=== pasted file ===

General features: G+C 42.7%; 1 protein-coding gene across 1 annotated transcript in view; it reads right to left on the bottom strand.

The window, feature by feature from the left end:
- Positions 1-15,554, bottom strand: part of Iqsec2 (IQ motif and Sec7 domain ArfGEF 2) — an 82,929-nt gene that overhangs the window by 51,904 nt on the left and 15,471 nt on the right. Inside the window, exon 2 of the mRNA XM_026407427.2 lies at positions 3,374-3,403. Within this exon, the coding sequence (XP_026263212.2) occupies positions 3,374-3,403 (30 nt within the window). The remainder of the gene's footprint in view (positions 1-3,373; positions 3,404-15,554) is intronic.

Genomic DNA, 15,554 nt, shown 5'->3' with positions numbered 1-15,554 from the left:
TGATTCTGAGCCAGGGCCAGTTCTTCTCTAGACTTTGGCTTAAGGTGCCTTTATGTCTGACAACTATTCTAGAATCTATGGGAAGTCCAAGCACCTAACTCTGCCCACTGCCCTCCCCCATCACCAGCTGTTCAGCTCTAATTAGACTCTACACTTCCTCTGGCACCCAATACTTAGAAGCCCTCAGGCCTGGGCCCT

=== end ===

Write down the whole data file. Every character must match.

General features: G+C 42.7%; 1 protein-coding gene across 1 annotated transcript in view; it reads right to left on the bottom strand.

The window, feature by feature from the left end:
- Positions 1-15,554, bottom strand: part of Iqsec2 (IQ motif and Sec7 domain ArfGEF 2) — an 82,929-nt gene that overhangs the window by 51,904 nt on the left and 15,471 nt on the right. Inside the window, exon 2 of the mRNA XM_026407427.2 lies at positions 3,374-3,403. Within this exon, the coding sequence (XP_026263212.2) occupies positions 3,374-3,403 (30 nt within the window). The remainder of the gene's footprint in view (positions 1-3,373; positions 3,404-15,554) is intronic.

Genomic DNA, 15,554 nt, shown 5'->3' with positions numbered 1-15,554 from the left:
TGATTCTGAGCCAGGGCCAGTTCTTCTCTAGACTTTGGCTTAAGGTGCCTTTATGTCTGACAACTATTCTAGAATCTATGGGAAGTCCAAGCACCTAACTCTGCCCACTGCCCTCCCCCATCACCAGCTGTTCAGCTCTAATTAGACTCTACACTTCCTCTGGCACCCAATACTTAGAAGCCCTCAGGCCTGGGCCCT